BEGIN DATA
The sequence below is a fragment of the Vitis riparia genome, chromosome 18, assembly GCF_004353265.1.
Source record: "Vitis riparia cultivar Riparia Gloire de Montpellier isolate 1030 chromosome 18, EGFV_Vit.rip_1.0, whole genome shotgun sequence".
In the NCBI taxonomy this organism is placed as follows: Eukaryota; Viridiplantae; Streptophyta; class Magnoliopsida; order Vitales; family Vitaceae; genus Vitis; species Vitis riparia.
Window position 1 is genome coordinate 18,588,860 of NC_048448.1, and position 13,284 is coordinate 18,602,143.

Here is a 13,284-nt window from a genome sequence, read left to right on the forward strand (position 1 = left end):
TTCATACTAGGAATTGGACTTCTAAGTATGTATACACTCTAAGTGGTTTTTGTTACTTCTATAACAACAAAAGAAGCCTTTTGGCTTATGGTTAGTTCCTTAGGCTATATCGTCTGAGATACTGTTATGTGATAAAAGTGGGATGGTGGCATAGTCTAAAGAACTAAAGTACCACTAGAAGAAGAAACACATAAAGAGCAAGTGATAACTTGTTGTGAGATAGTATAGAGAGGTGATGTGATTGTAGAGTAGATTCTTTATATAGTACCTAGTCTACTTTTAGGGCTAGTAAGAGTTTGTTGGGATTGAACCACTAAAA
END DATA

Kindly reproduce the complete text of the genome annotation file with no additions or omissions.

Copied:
The sequence below is a fragment of the Vitis riparia genome, chromosome 18, assembly GCF_004353265.1.
Source record: "Vitis riparia cultivar Riparia Gloire de Montpellier isolate 1030 chromosome 18, EGFV_Vit.rip_1.0, whole genome shotgun sequence".
In the NCBI taxonomy this organism is placed as follows: Eukaryota; Viridiplantae; Streptophyta; class Magnoliopsida; order Vitales; family Vitaceae; genus Vitis; species Vitis riparia.
Window position 1 is genome coordinate 18,588,860 of NC_048448.1, and position 13,284 is coordinate 18,602,143.

Here is a 13,284-nt window from a genome sequence, read left to right on the forward strand (position 1 = left end):
TTCATACTAGGAATTGGACTTCTAAGTATGTATACACTCTAAGTGGTTTTTGTTACTTCTATAACAACAAAAGAAGCCTTTTGGCTTATGGTTAGTTCCTTAGGCTATATCGTCTGAGATACTGTTATGTGATAAAAGTGGGATGGTGGCATAGTCTAAAGAACTAAAGTACCACTAGAAGAAGAAACACATAAAGAGCAAGTGATAACTTGTTGTGAGATAGTATAGAGAGGTGATGTGATTGTAGAGTAGATTCTTTATATAGTACCTAGTCTACTTTTAGGGCTAGTAAGAGTTTGTTGGGATTGAACCACTAAAA